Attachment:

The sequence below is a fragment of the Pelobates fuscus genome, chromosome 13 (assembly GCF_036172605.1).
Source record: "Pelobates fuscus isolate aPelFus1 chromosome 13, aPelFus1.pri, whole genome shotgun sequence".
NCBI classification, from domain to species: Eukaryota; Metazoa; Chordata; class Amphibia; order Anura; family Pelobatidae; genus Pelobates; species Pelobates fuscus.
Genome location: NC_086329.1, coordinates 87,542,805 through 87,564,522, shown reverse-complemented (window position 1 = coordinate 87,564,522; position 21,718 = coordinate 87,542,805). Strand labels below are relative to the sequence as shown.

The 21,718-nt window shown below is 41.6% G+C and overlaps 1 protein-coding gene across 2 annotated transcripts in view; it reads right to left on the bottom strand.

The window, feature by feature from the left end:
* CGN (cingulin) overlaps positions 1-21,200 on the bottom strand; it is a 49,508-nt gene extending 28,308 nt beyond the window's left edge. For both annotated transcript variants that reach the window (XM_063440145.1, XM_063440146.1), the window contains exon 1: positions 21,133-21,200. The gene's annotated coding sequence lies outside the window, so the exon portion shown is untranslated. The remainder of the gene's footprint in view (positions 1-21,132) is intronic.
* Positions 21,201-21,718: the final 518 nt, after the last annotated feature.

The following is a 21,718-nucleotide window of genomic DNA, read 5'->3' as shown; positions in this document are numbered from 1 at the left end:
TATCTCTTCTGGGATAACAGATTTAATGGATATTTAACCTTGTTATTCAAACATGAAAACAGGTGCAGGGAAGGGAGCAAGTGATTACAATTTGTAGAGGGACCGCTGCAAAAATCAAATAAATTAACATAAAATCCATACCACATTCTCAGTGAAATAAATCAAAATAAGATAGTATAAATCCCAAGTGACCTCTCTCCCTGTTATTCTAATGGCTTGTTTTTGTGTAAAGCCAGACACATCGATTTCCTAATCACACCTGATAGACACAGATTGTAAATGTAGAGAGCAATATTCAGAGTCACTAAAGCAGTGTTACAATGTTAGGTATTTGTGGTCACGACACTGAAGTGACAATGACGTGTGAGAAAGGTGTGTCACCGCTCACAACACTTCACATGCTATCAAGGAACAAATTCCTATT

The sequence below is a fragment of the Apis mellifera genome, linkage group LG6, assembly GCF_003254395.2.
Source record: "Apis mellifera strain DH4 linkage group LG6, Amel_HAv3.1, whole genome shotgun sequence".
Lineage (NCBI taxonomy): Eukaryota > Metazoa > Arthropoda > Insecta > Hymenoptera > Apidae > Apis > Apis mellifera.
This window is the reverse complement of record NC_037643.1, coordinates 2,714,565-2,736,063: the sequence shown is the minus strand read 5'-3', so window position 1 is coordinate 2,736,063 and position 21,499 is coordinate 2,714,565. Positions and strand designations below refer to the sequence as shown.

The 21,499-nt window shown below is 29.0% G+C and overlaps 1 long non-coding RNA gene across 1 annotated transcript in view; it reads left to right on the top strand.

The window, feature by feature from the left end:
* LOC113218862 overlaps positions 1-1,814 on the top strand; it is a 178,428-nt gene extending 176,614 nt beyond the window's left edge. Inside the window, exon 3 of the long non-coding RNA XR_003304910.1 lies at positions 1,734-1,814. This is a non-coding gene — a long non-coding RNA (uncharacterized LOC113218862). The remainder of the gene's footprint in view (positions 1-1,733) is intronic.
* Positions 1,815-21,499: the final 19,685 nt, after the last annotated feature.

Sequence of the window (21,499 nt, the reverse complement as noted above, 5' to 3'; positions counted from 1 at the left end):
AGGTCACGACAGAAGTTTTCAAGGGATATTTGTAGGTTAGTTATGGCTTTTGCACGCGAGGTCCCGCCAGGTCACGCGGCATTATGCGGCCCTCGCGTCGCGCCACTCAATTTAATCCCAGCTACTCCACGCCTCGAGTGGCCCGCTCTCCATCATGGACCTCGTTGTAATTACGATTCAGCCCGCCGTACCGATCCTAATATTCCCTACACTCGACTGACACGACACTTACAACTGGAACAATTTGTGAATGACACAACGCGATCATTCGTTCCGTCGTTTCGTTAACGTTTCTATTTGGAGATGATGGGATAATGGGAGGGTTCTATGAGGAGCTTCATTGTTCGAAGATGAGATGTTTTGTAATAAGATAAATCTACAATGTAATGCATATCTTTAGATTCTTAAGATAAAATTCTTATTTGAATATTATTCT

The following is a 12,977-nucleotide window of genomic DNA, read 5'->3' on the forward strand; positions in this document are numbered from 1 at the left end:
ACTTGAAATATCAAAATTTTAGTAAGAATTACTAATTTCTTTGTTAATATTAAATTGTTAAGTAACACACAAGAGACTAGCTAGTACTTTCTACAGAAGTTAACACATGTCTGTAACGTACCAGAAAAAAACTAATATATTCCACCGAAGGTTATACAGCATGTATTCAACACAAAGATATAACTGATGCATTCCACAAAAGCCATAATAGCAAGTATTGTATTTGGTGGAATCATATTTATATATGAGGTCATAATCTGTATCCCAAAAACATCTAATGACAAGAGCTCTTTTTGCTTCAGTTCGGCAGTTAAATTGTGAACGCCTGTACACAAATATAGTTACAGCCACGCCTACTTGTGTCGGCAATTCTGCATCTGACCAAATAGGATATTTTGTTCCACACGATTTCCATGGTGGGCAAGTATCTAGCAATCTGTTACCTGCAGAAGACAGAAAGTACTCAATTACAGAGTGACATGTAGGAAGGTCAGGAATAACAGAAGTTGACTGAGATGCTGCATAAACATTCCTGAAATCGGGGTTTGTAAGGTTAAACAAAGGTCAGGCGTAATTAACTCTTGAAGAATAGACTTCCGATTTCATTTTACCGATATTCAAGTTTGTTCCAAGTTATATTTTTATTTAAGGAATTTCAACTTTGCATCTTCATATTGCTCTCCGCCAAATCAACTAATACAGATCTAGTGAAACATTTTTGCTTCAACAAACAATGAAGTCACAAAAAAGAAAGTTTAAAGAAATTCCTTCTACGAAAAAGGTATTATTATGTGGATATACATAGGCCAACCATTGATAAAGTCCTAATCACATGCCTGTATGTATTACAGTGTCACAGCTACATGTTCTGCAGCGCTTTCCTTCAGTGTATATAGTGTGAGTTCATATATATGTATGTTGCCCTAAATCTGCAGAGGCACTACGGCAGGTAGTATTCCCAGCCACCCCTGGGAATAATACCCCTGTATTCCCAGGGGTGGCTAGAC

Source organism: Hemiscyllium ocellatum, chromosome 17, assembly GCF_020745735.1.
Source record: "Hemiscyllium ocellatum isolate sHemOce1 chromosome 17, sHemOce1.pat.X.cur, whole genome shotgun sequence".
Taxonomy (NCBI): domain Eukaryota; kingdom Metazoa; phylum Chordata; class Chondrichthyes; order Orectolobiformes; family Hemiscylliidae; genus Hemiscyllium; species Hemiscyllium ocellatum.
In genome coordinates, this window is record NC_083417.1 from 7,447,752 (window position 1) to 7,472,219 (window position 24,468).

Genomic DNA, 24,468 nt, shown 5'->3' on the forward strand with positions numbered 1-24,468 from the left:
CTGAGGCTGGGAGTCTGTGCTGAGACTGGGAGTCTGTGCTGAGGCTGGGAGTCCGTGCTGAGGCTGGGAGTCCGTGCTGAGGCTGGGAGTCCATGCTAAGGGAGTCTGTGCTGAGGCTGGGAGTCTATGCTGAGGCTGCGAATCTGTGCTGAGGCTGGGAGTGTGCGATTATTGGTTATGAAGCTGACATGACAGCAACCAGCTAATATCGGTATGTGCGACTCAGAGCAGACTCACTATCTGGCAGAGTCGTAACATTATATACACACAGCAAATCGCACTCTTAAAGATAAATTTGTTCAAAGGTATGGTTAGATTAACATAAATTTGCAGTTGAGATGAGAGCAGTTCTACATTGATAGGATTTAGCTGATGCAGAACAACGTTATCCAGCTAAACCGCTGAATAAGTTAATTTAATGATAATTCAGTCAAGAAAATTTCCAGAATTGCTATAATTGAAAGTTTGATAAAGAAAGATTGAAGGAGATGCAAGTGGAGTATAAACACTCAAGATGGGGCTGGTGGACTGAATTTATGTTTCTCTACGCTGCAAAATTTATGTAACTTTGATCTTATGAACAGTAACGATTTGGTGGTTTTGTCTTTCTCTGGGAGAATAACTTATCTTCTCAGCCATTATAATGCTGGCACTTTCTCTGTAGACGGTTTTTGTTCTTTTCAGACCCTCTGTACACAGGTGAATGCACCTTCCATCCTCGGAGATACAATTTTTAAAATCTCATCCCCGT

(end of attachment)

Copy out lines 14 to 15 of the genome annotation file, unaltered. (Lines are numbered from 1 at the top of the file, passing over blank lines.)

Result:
This window is the reverse complement of record NC_037643.1, coordinates 2,714,565-2,736,063: the sequence shown is the minus strand read 5'-3', so window position 1 is coordinate 2,736,063 and position 21,499 is coordinate 2,714,565. Positions and strand designations below refer to the sequence as shown.

The 21,499-nt window shown below is 29.0% G+C and overlaps 1 long non-coding RNA gene across 1 annotated transcript in view; it reads left to right on the top strand.